Revisiting the past: the 2003 Olympus E-1

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Old flagship, meet new flagship. The E-M1 – and E-M5 – finally deliver on what the E-1 should have been.

2003 was an exciting year for digital cameras. I remember it as being the turning point just before the DSLR became accessible to the masses; professional image quality was now theoretically within reach of everybody – well, assuming you had the knowledge to use it. If not, you could theoretically keep shooting until you did; and that’s just what I did. It’s also where my personal photographic journey began in earnest. APS-C dominated as the best compromise of sensor size and cost; the D1X and 1DS were king. On the high-speed, responsive, general purpose front were the Nikon D2H, Canon 1D and Olympus E-1 – though the latter raised a lot of eyebrows with its smaller sensor. In mid 2004, I remember putting heavy consideration into both the E-1 and D2H as a replacement for my broken D70; I remember liking the way the E-1 felt and shot, and especially the smoothness of the mirror, but I didn’t like the limited variety and cost of lenses, not to mention the relatively slow 3fps and limited AF system compared to the blazing-fast 8fps D2H and CAM2000 – on top of which, you had a huge variety of lenses – a lot of which were cheap and excellent. I went Nikon again, but have always had a seed of curiosity towards the E-1. It’s been ten years now. Olympus Malaysia managed to find one in a cupboard somewhere, and kindly lent it to me…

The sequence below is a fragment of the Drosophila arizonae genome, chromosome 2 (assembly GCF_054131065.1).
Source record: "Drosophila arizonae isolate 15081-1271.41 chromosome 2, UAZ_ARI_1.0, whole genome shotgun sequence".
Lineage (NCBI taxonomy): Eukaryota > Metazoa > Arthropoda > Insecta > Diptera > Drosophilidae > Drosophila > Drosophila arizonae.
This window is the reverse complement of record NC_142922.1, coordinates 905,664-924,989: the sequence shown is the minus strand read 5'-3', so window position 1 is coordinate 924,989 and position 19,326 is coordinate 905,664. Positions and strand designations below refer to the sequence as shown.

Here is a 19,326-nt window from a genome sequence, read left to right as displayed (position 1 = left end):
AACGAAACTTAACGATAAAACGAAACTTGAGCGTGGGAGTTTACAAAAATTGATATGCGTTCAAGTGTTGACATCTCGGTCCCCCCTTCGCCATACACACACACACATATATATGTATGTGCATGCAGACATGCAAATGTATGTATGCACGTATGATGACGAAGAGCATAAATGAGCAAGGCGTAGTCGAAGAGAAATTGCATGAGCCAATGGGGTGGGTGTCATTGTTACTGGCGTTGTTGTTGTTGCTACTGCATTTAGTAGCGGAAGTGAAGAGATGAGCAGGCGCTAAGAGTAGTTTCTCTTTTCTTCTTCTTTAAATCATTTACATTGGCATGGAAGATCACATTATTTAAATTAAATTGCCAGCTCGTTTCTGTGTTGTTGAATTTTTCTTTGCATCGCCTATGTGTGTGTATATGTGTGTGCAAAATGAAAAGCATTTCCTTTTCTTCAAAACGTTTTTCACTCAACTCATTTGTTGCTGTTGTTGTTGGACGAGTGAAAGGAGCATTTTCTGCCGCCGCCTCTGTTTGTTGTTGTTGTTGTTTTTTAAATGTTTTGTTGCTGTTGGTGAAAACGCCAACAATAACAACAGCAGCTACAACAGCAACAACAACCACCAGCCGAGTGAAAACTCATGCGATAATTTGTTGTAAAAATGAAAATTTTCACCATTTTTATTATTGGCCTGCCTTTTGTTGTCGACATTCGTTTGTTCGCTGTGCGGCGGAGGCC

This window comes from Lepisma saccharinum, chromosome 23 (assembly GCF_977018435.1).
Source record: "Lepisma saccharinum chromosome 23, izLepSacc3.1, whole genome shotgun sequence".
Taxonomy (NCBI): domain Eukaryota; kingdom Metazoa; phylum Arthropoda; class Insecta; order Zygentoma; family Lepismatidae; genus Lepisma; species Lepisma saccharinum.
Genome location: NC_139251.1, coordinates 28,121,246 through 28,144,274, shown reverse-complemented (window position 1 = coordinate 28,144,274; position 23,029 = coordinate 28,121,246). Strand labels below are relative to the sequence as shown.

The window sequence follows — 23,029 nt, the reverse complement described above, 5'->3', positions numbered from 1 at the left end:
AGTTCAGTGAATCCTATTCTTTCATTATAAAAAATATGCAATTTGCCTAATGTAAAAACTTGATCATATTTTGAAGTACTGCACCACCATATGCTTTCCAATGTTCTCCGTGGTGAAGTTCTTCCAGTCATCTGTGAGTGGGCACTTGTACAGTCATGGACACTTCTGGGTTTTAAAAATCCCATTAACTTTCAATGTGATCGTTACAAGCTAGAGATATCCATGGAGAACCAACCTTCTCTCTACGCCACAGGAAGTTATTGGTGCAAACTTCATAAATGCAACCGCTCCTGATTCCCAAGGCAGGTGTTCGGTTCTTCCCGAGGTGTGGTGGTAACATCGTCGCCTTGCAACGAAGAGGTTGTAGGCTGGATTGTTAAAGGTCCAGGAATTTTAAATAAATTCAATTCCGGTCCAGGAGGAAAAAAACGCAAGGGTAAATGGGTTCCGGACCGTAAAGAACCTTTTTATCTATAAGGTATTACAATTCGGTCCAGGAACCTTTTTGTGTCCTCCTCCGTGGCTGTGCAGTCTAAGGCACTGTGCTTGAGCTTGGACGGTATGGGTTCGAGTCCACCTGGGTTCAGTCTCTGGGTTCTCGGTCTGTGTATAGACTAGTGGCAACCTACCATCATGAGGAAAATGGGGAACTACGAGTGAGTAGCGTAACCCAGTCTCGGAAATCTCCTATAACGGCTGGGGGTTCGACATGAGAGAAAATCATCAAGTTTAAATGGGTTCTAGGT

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An idea, and some help requested

I think I’ve figured out a way to run the site running going forward, that will enable me to both keep it advertising and subscription-free. But I need the help of all of my readers to make it workable; so what I’m going to do is outline the plan and put it to the vote.

I’m going to start producing and selling consumer insights research on the camera industry.

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A quick post-USA trip gear evaluation

It’s not often that I’m forced to shoot with just one set of equipment for an extended period of time with no real recourse to my other gear. This trip – three weeks – has provided me with an opportunity to focus on the evaluation of what I did bring. I packed light this time – I knew I would be walking a lot, so I wanted to avoid a whole-day bag. What follows are some quick thoughts on how I thought things stacked up. MT

18/4/13 at 4.30pm – Corrected for autocorrect-induced typos; I was trying writing on my iPad on the plane home.

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